“I am so pleased Barrow gets a happy ending,” said Phyllis Logan, who plays Mrs. Hughes, the head housekeeper whom Barrow often confides in. “Between Mrs. Hughes and Barrow, they’ve had candid conversations throughout the series, and she obviously has great sympathy for his situation. She’s worried about him. He’s going to be persecuted if his sexuality is common knowledge, and potentially jailed. For him to follow his path is a hard one. He is who he is, but he is on a very harsh path in life. And now his path is the nearest that he’s ever come to living an honest life.”

Giving Barrow a happy, but honest, ending was important for Fellowes. “Despite the difficulties that were placed in front of gays, some people managed to work out compromises, and that meant they could live their life. And I wanted that to be Thomas’s story,” said Fellowes. “In the end, he found a way of living his life that was compatible with the society he found himself in. And I think that was the truth. Representing the truths of the time was important for me. It was a very sad time. Displays of homosexual affection were punishable by life imprisonment.”

Another progressive story line featured in the film is Edith slowly reentering the workforce as a journalist, working at a society magazine and being confident that she can be an attentive mother. “Women absolutely should be able to work and have a family at the same time, and I am happy that Edith is realizing that she can still work,” said Carmichael. “I just had a baby when we began the film, and I was in that mindset. It was really cool to get that outlook and be like, ‘You can do it!’ I love that she is working again.”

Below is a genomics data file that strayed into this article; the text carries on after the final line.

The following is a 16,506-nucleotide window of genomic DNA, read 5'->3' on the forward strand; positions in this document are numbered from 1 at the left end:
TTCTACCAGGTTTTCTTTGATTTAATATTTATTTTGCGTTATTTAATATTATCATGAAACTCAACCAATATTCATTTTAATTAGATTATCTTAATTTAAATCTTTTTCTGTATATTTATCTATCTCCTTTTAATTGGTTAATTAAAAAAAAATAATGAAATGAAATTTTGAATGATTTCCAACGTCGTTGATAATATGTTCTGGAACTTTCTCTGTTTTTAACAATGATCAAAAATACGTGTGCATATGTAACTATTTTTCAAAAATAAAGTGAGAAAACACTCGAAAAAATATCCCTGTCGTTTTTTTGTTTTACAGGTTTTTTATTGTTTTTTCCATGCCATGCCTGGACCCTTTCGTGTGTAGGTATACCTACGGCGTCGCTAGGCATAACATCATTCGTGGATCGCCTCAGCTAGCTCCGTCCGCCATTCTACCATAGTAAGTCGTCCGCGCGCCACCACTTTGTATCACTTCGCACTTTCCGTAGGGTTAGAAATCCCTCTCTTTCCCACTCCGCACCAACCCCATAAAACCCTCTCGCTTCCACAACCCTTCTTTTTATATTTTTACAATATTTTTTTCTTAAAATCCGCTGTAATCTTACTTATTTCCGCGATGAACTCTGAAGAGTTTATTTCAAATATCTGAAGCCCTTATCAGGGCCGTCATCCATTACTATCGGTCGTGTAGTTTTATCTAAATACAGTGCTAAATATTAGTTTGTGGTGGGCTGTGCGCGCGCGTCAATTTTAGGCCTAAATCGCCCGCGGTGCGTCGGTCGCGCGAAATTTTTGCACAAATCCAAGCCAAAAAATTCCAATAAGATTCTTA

Fans may not realize that Carmichael’s life partner is Michael Fox, who plays footman Andrew Parker. He first appeared in season five, remained on the show until it ended, and appears in both films as well. “We share a few scenes in the film, but we haven’t interacted yet. I don’t think we ever acted together,” said Carmichael. “I am happy that I get to share this experience with him.”